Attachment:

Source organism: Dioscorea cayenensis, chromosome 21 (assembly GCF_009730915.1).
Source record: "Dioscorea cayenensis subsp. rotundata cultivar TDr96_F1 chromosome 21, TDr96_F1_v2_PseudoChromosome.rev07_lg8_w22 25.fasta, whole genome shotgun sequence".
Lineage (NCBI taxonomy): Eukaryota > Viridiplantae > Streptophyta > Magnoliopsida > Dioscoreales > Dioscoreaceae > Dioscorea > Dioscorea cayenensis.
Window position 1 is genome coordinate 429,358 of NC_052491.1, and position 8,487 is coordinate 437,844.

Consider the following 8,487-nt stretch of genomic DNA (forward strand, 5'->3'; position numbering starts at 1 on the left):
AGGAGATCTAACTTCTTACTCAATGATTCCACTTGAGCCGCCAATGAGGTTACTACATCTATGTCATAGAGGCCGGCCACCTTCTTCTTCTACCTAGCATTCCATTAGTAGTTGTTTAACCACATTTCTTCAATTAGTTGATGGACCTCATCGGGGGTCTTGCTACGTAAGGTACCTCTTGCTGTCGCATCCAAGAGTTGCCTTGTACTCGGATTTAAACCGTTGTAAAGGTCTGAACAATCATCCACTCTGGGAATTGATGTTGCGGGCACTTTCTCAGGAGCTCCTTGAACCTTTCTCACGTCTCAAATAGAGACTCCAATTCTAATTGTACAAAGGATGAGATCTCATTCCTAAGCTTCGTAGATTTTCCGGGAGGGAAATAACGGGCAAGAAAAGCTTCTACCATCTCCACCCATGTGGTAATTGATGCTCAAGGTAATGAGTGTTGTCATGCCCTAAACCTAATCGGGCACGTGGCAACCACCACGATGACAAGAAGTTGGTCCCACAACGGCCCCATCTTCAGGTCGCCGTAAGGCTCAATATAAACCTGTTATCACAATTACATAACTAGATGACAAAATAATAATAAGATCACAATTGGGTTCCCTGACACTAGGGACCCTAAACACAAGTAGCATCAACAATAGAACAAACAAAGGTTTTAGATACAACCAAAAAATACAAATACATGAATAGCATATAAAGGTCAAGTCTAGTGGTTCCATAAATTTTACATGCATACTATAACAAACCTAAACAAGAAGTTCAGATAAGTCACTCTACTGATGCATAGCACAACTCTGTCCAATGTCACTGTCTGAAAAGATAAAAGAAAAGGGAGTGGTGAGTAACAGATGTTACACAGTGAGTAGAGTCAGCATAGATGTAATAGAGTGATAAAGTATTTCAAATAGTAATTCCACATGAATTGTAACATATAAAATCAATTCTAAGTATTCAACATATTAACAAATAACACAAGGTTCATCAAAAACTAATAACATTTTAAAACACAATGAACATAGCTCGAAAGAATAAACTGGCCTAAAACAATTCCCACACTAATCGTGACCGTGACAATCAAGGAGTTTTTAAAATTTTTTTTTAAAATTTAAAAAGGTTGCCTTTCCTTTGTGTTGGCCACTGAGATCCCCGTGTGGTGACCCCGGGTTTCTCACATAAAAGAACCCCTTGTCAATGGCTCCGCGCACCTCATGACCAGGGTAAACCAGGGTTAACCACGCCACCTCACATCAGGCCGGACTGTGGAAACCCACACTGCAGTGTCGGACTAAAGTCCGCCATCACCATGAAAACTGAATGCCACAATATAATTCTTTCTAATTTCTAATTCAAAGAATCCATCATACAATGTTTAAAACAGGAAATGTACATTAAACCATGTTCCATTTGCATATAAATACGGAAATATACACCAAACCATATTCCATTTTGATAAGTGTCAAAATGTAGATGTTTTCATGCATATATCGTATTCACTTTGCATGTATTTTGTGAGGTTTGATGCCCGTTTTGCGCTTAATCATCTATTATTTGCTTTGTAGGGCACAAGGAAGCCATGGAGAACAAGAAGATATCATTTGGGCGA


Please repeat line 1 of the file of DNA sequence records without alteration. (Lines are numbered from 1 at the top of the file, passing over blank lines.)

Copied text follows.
Source organism: Dioscorea cayenensis, chromosome 21 (assembly GCF_009730915.1).